'Wait until the harvest': Leading figures in Iran, Lebanon warn of Aleppo fallout


Reformist Iranian diplomat, former Hezbollah leader and Lebanese academic all warn of severe repercussions from fall of Aleppo

A Syrian man gestures amid dust following reported air strikes by government forces in the Aleppo district of Ansari, in the southwest of the city, in 2014 (AFP)
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Last update: 
Wednesday 21 December 2016 9:33 UTC

The fall of Aleppo, and particularly the manner in which it was taken by pro-Assad forces, has exposed deep divisions among Shia religio-political leaders across the Middle East.

Ayatollah Mohammad Emami Kashani, the cleric who leads Friday prayers in Tehran, said last week that the “Aleppo triumph” was a victory of the “Muslims over the infidels,” in a swipe at the largely Sunni Syrian rebels who had fought pro-Assad forces for control of the city, according to various Iranian media outlets.

The 78-year-old hardliner gives a weekly sermon at Tehran University, an important responsibility that rotates between high-ranking members of Iran’s clerical elite.

But Sheikh Subhi al-Tufayli, one of Lebanon’s leading Shia clerics, gave his own fiery Friday sermon.

READ: What will happen when Aleppo falls

“Russian warplanes are bombing the nation of Muhammad [Muslims],” he said. “And unfortunately, we are with them today like we were with them yesterday – happy in the murder of Muslim children.”

Tufayli was the first secretary-general of Hezbollah, from the group’s founding in 1989 to 1991. He has previously criticized both Iranian and Hezbollah involvement in the Syrian civil war.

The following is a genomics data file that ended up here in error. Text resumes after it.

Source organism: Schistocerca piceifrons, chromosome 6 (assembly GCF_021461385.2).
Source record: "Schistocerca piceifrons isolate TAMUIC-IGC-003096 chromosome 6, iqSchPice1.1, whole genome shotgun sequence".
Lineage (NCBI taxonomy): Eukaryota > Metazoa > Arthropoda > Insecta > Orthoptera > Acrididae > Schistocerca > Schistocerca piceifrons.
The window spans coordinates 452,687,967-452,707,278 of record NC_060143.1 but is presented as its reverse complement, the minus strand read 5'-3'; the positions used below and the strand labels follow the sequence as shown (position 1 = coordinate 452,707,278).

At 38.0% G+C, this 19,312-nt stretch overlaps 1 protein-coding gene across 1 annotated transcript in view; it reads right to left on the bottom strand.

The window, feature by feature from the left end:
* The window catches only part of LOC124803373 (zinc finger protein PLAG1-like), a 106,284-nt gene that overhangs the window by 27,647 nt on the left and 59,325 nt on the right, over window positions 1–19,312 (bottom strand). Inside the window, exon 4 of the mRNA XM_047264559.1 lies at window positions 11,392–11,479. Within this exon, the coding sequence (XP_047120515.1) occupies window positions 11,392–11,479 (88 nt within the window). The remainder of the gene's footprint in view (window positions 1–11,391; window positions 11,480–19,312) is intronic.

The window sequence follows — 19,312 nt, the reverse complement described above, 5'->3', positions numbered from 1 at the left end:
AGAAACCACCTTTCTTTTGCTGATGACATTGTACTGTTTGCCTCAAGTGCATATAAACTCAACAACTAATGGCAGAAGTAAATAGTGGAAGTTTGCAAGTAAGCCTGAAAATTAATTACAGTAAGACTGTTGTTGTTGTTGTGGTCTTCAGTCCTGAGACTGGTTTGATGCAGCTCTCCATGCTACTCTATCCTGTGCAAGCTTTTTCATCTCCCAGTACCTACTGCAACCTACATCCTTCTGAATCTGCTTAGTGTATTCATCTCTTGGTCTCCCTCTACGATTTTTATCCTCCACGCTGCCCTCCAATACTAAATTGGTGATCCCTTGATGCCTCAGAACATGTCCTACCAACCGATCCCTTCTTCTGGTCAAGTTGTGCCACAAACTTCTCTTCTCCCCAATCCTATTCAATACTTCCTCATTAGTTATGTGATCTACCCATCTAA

Tufayli slammed Hezbollah's involvement in the Syrian civil war last October

“Pay attention,” he told his congregation, “all the effort, pressure, military, and war is against the genuine Syrian opposition. Whereas factions of the Islamic State group must remain for the regime and its allies so that there can be a comparison between the two. No one would accept the Islamic State, so they must accept the regime.”

As he reached the end of his sermon, Tufayli let loose: “These people [pro-Assad forces] claim they are fighting terrorist organisations. You [pro-Assad forces] are its mother and father. You raised them [Islamic State group] and continue yet. You ARE the terrorists. You are the killers, in secret and in public. And let me tell you: If you seize Aleppo – and a hundred Aleppos – you will be defeated.”

“I am certain that the Russians will not be able to rest in Syria,” he said of Moscow’s intervention in Syria.

“They will be fought until they are defeated,” he said. “And I advise those who stand with them [Russia] to withdraw. Do not be happy with the murder of the children of Aleppo! Do not be happy with the forced displacement in Aleppo!”

The harsh tone of his sermon was nothing new for Tufayli, who has previously compared the bombardment of Aleppo to Karbala, an important battle in Islamic history that is mourned by many Shia Muslims as a catastrophe.